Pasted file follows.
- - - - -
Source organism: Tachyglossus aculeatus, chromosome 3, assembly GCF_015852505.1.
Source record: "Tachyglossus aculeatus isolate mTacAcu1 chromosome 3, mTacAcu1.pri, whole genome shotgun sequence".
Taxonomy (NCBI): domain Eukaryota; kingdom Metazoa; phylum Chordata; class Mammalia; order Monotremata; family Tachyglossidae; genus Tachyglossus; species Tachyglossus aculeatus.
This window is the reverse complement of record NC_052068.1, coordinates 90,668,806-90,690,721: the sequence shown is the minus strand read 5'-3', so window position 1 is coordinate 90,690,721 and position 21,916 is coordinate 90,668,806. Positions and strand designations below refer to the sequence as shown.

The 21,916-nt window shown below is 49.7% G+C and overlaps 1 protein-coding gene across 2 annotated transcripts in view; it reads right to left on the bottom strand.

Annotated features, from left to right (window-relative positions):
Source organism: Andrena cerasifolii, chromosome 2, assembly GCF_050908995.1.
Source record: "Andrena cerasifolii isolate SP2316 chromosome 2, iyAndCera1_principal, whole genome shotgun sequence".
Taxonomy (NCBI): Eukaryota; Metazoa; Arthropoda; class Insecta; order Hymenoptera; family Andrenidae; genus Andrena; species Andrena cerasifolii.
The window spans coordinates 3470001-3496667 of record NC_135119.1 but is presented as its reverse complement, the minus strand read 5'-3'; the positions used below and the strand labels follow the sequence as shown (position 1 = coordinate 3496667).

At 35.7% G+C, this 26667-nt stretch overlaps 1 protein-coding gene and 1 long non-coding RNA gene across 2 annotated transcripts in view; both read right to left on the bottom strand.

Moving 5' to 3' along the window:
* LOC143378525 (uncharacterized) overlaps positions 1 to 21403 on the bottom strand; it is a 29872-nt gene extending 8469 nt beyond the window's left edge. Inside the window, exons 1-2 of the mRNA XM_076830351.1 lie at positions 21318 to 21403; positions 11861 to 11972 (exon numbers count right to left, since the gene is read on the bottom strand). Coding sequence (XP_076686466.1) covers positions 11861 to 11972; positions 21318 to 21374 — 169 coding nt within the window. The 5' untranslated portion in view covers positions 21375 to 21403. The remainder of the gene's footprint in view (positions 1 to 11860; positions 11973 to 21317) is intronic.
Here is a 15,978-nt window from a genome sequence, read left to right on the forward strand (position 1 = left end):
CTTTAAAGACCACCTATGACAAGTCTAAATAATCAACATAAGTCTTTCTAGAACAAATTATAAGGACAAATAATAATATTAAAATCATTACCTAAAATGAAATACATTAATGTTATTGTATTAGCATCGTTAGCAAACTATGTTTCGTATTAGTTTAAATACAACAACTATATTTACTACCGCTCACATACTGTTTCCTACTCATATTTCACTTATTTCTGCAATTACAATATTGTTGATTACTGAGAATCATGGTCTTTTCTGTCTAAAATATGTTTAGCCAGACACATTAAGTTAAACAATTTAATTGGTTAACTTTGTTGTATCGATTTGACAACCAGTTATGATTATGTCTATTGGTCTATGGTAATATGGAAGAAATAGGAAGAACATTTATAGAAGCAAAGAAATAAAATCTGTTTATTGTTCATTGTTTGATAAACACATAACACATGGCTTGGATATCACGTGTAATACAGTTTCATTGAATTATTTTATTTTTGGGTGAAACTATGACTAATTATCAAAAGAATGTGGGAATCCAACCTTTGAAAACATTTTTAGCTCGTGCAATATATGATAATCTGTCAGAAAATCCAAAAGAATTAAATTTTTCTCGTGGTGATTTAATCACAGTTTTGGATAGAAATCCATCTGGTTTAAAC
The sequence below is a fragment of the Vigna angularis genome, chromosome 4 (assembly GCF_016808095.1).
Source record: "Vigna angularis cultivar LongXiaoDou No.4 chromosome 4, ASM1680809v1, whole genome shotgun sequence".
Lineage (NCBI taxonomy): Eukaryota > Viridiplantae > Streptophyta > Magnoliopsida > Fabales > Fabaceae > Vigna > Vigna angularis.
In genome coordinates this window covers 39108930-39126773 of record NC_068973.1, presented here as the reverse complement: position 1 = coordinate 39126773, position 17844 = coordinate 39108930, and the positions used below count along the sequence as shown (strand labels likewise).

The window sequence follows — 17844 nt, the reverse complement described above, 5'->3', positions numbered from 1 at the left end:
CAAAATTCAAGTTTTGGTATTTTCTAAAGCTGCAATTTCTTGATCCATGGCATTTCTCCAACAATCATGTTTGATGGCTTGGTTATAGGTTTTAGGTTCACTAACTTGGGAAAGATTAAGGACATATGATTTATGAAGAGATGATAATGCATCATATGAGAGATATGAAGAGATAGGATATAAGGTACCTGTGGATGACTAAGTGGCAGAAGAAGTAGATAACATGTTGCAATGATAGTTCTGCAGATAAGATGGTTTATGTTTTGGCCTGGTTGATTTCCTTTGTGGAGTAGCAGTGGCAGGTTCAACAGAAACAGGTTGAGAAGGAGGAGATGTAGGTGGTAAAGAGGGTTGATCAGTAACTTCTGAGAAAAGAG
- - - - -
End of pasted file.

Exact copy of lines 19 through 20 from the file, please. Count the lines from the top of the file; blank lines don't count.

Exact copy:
In genome coordinates this window covers 39108930-39126773 of record NC_068973.1, presented here as the reverse complement: position 1 = coordinate 39126773, position 17844 = coordinate 39108930, and the positions used below count along the sequence as shown (strand labels likewise).

The window sequence follows — 17844 nt, the reverse complement described above, 5'->3', positions numbered from 1 at the left end: